To be clear, I’m not saying that doing everything in the name of Jesus will always result in you getting a promotion. In some cases it might lead to you getting fired. But we do need to live with an understanding that Jesus has the ultimate say in our lives, and everything we do is to be with and for him. To put it plainly: following Jesus should be a lifestyle.

The alternative – living for Jesus only part of the time – leads ultimately to tedious religious duty and often hypocrisy. If take this approach, we have times when we are living for Jesus, and other times when we are not. One of the problems is, when we are “off” of our religious activities, we say and do things that conflict with who Jesus is, and we could rightly be called hypocrites. Even when we do serve or worship Jesus, we do it out of obligation, and often we can’t wait to get back to our “real life.”

A lot of people prefer fitting Jesus in as just one component of a busy life. They have softball on Thursday nights and Saturdays, date night Friday, work throughout the week, and church on Sunday. When they are at church, they are doing their religious thing, but it never occurs to them for Jesus to be present at work, softball, and date night. Christianity is an important thing, sure, but they want to keep it in a limited place. It’s just one thing, they think, out of many good and important things.

But Jesus rejected the idea of being just one component of life. This is what he says:

24 Then Jesus said to his disciples, “If anyone wants to follow after me, let him deny himself, take up his cross, and follow me. 25 For whoever wants to save his life will lose it, but whoever loses his life because of me will find it. 26 For what will it benefit someone if he gains the whole world yet loses his life? Or what will anyone give in exchange for his life? (CSB, Matthew 16:24-26)

For those who want to be Christians, all of life is about Jesus. He isn’t just one important piece of a fulfilling life. He is the life. Again, his words:

6 Jesus told him, “I am the way, the truth, and the life. No one comes to the Father except through me. (CSB John 14:6)

He isn’t part of life. He is the life. So, let’s understand this. Take the lifestyle I described above. It’s still fine and good to play softball. It’s not only fine, but good and right to go to work, and contribute to society, and to support yourself and/or your family. Date night is good, too. But a Christian does all of these same things with an awareness of the presence of Jesus in the midst of it all. So, at work and at softball, a Christian works and plays in ways that bring honor to Jesus. In the same way, a Christian avoids working and playing in ways that reflect poorly on Jesus.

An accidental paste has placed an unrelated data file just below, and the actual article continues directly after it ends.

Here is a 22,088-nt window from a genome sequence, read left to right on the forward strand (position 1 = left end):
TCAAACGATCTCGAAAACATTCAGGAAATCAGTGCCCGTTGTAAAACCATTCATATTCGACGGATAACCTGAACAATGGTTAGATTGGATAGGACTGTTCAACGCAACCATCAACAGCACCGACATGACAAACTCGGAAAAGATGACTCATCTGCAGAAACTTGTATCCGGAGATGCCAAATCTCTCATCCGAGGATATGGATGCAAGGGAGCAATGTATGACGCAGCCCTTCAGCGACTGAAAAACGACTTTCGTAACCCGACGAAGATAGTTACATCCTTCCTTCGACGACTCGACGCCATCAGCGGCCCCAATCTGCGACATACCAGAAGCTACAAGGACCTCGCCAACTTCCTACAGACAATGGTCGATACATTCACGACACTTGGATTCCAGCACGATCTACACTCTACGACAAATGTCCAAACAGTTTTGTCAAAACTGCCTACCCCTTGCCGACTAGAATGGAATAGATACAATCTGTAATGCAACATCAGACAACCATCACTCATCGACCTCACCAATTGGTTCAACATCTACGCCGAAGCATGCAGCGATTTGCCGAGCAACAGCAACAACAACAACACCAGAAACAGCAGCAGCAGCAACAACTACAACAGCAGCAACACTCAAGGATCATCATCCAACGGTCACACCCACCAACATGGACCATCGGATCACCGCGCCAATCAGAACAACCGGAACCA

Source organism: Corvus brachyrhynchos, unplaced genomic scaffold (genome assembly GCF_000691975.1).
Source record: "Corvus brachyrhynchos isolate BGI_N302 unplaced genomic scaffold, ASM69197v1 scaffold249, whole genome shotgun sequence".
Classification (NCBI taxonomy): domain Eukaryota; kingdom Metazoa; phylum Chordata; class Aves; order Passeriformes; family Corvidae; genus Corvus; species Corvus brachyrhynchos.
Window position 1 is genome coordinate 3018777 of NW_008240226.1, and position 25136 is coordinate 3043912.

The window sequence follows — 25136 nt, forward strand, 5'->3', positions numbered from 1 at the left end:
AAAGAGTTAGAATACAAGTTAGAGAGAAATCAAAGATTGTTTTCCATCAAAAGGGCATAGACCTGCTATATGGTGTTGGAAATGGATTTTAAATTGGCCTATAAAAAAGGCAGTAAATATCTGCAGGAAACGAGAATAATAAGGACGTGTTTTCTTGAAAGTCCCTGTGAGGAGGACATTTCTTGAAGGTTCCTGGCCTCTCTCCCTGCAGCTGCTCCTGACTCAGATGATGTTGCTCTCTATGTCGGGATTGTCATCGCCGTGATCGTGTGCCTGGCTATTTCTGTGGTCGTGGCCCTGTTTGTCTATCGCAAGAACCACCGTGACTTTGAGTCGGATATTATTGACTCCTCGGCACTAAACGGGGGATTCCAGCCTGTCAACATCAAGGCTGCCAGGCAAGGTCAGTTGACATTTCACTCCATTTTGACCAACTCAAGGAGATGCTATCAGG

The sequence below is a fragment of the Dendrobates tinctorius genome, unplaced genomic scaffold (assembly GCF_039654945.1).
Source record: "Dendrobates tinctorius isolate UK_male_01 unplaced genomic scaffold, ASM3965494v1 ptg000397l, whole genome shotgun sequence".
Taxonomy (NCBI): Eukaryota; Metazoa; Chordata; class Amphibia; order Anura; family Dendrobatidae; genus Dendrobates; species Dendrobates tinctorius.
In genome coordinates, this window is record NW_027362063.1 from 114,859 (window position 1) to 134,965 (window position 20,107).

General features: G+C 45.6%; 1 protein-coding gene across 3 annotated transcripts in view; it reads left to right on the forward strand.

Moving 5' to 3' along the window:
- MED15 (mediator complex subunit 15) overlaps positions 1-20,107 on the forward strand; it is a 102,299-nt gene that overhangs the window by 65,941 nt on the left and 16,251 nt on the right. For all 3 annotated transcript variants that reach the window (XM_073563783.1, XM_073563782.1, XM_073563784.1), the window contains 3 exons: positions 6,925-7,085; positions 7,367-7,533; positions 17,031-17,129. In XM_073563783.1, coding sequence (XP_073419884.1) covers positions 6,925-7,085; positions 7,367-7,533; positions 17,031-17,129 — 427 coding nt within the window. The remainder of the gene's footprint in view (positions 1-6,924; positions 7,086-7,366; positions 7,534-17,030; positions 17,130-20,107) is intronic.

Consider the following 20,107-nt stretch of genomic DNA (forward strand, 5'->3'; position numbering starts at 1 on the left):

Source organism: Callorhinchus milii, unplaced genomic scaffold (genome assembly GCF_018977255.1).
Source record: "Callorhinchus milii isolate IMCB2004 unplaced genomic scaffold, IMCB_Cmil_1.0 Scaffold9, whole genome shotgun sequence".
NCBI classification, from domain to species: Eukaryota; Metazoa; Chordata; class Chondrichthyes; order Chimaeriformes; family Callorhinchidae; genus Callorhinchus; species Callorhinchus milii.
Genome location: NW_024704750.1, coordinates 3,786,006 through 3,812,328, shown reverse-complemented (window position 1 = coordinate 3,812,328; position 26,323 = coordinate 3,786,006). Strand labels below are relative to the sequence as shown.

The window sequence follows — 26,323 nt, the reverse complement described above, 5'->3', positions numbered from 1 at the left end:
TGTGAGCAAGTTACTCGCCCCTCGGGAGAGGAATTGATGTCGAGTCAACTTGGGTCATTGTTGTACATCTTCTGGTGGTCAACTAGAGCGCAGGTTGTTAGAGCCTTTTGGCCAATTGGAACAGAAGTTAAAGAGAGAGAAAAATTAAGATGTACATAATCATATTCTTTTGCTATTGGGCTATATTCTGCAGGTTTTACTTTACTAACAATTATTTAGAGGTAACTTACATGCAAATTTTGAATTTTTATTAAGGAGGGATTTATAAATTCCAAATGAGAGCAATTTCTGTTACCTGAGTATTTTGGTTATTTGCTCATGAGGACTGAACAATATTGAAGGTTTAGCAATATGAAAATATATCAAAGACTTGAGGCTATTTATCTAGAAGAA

Let’s get even more specific. A Christian at work can’t be dishonest with her boss, or her clients. She doesn’t get to do shoddy work, either. Maybe nobody at her job cares, but she’s working in the name of Jesus, and he knows and cares, so her work should reflect that, regardless of whether the people around her notice or not.

A Christian at play doesn’t get to cheat, even though it’s only a game, and all his teammates are doing it. He uses the kind of language that honors Jesus and blesses those who hear him (Ephesians 4:29). He doesn’t do this only with the church softball team, but everywhere he works and plays.

Christians on a date enjoy the relationship that God has given them, and they enjoy it in ways that honor Jesus. So, if they are not married to each other, they honor Jesus by staying out of bed. If they are married, they may happily enjoy the gifts of intimacy that God has given to bless marriage. But either way, they recognize that God is part of their relationship; he is there with them, and they honor him by being kind and loving and respectful toward each other, and celebrating the joy he has given them in each other.

Now, we don’t do all these things (or avoid doing other things) because of some legalistic rule book. We do it because Jesus wants to express the power of his life through our lives. This is how Jesus wants to live in you, and through you. I personally think Jesus enjoys it when we do a good job because of him. I think he likes being there when we play softball (or whatever). I’m sure he enjoys date nights and family times, and many of the things we do. He is not asking us to just sit around and “be holy.” He is saying, “In whatever you do, make room for me. Let me be in it, let it be for me, and as you rely on me.”

Let me be honest. There are times in my life where, if this text were describing me, it would say: “Everything whatsoever he does, in word and in deed, he does for the benefit of himself, complaining to God the father that he doesn’t give enough help.” I’m just guessing here, but perhaps  this describes some of you, also. (That was sarcasm. Of course it does. We all fall into this).

Let’s back up and address this. Our natural inclination is to live for ourselves. We require others to treat us according to what we want and need, no matter what might be going on in their own lives. In fact, we often demand it. And we often expect that our own failure to meet the needs of others can be excused because of the struggles we have, even though we don’t give others the same leeway in meeting our own needs. Sometimes we don’t demand our way, but that makes us feel self-righteous, as if we are self-sacrificing martyrs just for not requiring the world to conform to our own desires. This self-centeredness is wired into these mortal bodies that we inhabit. We only live for Jesus to the extent that it does not conflict with our own strong desires.